Operating System Design/Kernel Architecture

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Structure of monolithic, micro, and hybrid kernels.

The kernel is the core of an operating system. It is the software responsible for running programs and providing secure access to the machine's hardware. Since there are many programs, and resources are limited, the kernel also decides when and how long a program should run. This is called scheduling. Accessing the hardware directly can be very complex, since there are many different hardware designs for the same type of component. Kernels usually implement some level of hardware abstraction (a set of instructions universal to all devices of a certain type) to hide the underlying complexity from applications and provide a clean and uniform interface. This helps application programmers to develop programs without having to know how to program for specific devices. The kernel relies upon software drivers that translate the generic command into instructions specific to that device.

An operating system kernel is not strictly needed to run a computer. Programs can be directly loaded and executed on the "bare metal" machine, provided that the authors of those programs are willing to do without any hardware abstraction or operating system support. This was the normal operating method of many early computers, which were reset and reloaded between the running of different programs. Eventually, small ancillary programs such as program loaders and debuggers were typically left in-core between runs, or loaded from read-only memory. As these were developed, they formed the basis of what became early operating system kernels. The "bare metal" approach is still used today on many video game consoles and embedded systems, but in general, newer systems use kernels and operating systems.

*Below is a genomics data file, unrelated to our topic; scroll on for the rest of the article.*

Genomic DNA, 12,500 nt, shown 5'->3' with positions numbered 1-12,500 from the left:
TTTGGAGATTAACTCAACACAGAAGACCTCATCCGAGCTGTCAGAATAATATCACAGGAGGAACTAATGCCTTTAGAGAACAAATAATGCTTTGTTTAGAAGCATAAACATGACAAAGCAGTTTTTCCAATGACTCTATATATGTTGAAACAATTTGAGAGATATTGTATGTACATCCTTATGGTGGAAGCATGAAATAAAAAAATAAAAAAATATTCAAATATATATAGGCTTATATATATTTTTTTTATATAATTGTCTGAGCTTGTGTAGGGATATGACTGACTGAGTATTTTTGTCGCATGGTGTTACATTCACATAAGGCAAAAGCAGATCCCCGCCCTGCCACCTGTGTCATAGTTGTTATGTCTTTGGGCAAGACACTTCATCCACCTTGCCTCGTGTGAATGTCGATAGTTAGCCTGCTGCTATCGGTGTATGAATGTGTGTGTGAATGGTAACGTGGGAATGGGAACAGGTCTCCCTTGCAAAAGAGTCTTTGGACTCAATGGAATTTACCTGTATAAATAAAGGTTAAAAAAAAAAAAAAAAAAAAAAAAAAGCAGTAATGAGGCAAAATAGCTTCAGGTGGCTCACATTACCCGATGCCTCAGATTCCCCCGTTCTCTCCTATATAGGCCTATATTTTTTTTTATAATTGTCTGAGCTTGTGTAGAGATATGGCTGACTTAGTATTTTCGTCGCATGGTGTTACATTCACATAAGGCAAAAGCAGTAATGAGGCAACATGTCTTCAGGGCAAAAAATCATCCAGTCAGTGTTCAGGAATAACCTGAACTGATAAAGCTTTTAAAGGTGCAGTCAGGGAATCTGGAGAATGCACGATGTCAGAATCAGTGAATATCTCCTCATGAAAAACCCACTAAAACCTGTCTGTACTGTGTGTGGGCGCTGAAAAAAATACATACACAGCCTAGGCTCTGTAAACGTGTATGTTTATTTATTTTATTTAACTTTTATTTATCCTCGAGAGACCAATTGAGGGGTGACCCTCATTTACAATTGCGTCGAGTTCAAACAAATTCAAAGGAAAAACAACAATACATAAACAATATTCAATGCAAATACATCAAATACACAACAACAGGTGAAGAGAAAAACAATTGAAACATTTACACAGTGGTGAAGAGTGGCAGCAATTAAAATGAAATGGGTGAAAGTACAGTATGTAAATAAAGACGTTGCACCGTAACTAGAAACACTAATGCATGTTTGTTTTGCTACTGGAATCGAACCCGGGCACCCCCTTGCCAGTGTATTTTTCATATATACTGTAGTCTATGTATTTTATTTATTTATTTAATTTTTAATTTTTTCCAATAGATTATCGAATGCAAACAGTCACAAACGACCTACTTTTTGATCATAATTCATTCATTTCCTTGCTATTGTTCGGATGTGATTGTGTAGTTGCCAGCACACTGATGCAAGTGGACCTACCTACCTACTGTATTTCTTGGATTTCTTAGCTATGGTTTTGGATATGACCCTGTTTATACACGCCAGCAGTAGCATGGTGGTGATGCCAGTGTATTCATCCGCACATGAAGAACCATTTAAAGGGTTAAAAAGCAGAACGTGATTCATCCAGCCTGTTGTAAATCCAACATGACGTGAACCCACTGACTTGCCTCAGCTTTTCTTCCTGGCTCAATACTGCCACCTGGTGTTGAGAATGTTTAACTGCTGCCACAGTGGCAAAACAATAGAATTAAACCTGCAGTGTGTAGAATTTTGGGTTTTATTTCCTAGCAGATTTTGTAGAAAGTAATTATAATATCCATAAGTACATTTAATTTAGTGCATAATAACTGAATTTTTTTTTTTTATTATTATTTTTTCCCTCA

Four broad categories of kernels:

  • Monolithic kernels provide rich and powerful abstractions of the underlying hardware.
  • Microkernels provide a small set of simple hardware abstractions and use applications called servers to provide more functionality.
  • Exokernels provide minimal abstractions, allowing low-level hardware access. In exokernel systems, library operating systems provide the abstractions typically present in monolithic kernels.
  • Hybrid (modified microkernels) are much like pure microkernels, except that they include some additional code in kernelspace to increase performance.